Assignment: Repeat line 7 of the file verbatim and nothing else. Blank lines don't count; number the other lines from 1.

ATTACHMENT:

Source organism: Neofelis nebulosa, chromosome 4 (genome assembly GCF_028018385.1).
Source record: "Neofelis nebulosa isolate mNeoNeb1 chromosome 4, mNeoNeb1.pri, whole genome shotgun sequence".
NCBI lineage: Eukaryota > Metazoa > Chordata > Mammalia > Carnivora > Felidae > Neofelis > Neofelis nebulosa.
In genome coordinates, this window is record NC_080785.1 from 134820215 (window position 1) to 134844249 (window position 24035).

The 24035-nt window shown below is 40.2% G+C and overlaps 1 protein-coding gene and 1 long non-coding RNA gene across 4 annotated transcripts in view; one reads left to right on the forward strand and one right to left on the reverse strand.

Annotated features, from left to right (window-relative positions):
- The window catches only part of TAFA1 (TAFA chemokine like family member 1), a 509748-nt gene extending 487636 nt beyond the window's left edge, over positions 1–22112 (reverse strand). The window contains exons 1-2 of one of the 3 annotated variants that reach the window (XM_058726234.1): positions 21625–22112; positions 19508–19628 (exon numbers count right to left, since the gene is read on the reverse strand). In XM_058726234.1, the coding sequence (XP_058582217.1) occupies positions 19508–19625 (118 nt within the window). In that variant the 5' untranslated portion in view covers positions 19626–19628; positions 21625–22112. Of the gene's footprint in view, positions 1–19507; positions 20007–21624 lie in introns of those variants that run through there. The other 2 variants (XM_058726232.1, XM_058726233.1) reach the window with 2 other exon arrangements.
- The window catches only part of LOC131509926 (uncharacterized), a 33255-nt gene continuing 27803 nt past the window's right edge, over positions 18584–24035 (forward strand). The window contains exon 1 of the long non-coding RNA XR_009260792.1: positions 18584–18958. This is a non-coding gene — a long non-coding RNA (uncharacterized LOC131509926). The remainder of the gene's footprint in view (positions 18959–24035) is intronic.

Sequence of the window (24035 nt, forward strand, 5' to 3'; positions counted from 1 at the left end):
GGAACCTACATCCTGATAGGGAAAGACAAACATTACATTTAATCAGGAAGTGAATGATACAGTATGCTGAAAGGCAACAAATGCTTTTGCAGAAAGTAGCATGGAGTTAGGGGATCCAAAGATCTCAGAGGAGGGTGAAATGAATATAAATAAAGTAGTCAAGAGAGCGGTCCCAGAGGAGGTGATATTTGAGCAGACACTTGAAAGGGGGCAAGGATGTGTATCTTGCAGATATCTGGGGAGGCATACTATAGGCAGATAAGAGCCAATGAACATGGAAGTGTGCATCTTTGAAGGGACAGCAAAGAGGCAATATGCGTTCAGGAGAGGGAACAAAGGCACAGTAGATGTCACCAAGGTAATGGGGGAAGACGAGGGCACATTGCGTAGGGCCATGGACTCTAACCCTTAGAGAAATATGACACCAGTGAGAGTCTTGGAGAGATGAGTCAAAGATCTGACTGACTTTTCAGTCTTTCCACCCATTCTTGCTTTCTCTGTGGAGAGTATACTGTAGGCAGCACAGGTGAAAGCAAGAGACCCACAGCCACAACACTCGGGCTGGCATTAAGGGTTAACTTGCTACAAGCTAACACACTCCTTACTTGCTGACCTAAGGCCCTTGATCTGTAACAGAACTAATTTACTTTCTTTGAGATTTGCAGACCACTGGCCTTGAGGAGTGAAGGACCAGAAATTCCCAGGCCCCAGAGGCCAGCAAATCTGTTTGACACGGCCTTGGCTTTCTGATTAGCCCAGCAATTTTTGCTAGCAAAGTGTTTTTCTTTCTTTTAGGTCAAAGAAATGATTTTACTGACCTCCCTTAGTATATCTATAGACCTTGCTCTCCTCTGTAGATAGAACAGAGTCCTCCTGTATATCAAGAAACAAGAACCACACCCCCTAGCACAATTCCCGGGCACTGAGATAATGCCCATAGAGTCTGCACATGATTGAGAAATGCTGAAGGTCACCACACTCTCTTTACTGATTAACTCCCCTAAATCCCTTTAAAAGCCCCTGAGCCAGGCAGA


- The window catches only part of TAFA1 (TAFA chemokine like family member 1), a 509748-nt gene extending 487636 nt beyond the window's left edge, over positions 1–22112 (reverse strand). The window contains exons 1-2 of one of the 3 annotated variants that reach the window (XM_058726234.1): positions 21625–22112; positions 19508–19628 (exon numbers count right to left, since the gene is read on the reverse strand). In XM_058726234.1, the coding sequence (XP_058582217.1) occupies positions 19508–19625 (118 nt within the window). In that variant the 5' untranslated portion in view covers positions 19626–19628; positions 21625–22112. Of the gene's footprint in view, positions 1–19507; positions 20007–21624 lie in introns of those variants that run through there. The other 2 variants (XM_058726232.1, XM_058726233.1) reach the window with 2 other exon arrangements.